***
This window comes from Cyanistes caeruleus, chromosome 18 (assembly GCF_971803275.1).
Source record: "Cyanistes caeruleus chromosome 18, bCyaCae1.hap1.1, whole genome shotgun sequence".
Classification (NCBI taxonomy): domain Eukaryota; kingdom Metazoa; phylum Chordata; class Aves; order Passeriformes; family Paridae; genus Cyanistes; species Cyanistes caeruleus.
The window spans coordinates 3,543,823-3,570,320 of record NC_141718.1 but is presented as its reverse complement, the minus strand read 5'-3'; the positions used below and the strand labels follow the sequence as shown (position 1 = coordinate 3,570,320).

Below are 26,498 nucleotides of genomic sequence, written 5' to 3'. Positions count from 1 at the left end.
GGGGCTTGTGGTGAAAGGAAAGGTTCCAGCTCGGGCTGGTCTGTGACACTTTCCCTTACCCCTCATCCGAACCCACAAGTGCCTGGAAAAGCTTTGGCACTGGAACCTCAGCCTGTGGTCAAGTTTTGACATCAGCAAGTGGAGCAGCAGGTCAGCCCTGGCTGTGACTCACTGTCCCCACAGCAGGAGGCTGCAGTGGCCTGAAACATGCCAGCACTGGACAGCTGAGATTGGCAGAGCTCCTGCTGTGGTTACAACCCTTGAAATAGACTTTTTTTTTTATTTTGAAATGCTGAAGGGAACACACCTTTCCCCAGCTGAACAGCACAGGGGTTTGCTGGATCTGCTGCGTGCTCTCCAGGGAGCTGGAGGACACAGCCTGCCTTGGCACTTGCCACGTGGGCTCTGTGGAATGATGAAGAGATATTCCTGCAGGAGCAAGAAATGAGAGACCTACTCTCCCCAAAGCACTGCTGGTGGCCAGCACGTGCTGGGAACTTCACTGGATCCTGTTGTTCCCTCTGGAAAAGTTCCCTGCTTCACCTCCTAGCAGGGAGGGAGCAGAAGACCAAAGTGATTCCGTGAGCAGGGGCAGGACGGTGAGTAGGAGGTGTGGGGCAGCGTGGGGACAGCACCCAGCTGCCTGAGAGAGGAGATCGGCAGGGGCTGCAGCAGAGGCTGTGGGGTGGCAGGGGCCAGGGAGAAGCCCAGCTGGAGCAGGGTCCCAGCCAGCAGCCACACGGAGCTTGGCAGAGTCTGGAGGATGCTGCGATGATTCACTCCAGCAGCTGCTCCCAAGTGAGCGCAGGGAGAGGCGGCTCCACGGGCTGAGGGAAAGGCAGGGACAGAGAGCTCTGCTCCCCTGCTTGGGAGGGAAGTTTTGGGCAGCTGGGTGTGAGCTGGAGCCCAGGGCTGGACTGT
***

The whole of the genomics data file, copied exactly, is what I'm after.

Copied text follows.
This window comes from Cyanistes caeruleus, chromosome 18 (assembly GCF_971803275.1).
Source record: "Cyanistes caeruleus chromosome 18, bCyaCae1.hap1.1, whole genome shotgun sequence".
Classification (NCBI taxonomy): domain Eukaryota; kingdom Metazoa; phylum Chordata; class Aves; order Passeriformes; family Paridae; genus Cyanistes; species Cyanistes caeruleus.
The window spans coordinates 3,543,823-3,570,320 of record NC_141718.1 but is presented as its reverse complement, the minus strand read 5'-3'; the positions used below and the strand labels follow the sequence as shown (position 1 = coordinate 3,570,320).

Below are 26,498 nucleotides of genomic sequence, written 5' to 3'. Positions count from 1 at the left end.
GGGGCTTGTGGTGAAAGGAAAGGTTCCAGCTCGGGCTGGTCTGTGACACTTTCCCTTACCCCTCATCCGAACCCACAAGTGCCTGGAAAAGCTTTGGCACTGGAACCTCAGCCTGTGGTCAAGTTTTGACATCAGCAAGTGGAGCAGCAGGTCAGCCCTGGCTGTGACTCACTGTCCCCACAGCAGGAGGCTGCAGTGGCCTGAAACATGCCAGCACTGGACAGCTGAGATTGGCAGAGCTCCTGCTGTGGTTACAACCCTTGAAATAGACTTTTTTTTTTATTTTGAAATGCTGAAGGGAACACACCTTTCCCCAGCTGAACAGCACAGGGGTTTGCTGGATCTGCTGCGTGCTCTCCAGGGAGCTGGAGGACACAGCCTGCCTTGGCACTTGCCACGTGGGCTCTGTGGAATGATGAAGAGATATTCCTGCAGGAGCAAGAAATGAGAGACCTACTCTCCCCAAAGCACTGCTGGTGGCCAGCACGTGCTGGGAACTTCACTGGATCCTGTTGTTCCCTCTGGAAAAGTTCCCTGCTTCACCTCCTAGCAGGGAGGGAGCAGAAGACCAAAGTGATTCCGTGAGCAGGGGCAGGACGGTGAGTAGGAGGTGTGGGGCAGCGTGGGGACAGCACCCAGCTGCCTGAGAGAGGAGATCGGCAGGGGCTGCAGCAGAGGCTGTGGGGTGGCAGGGGCCAGGGAGAAGCCCAGCTGGAGCAGGGTCCCAGCCAGCAGCCACACGGAGCTTGGCAGAGTCTGGAGGATGCTGCGATGATTCACTCCAGCAGCTGCTCCCAAGTGAGCGCAGGGAGAGGCGGCTCCACGGGCTGAGGGAAAGGCAGGGACAGAGAGCTCTGCTCCCCTGCTTGGGAGGGAAGTTTTGGGCAGCTGGGTGTGAGCTGGAGCCCAGGGCTGGACTGT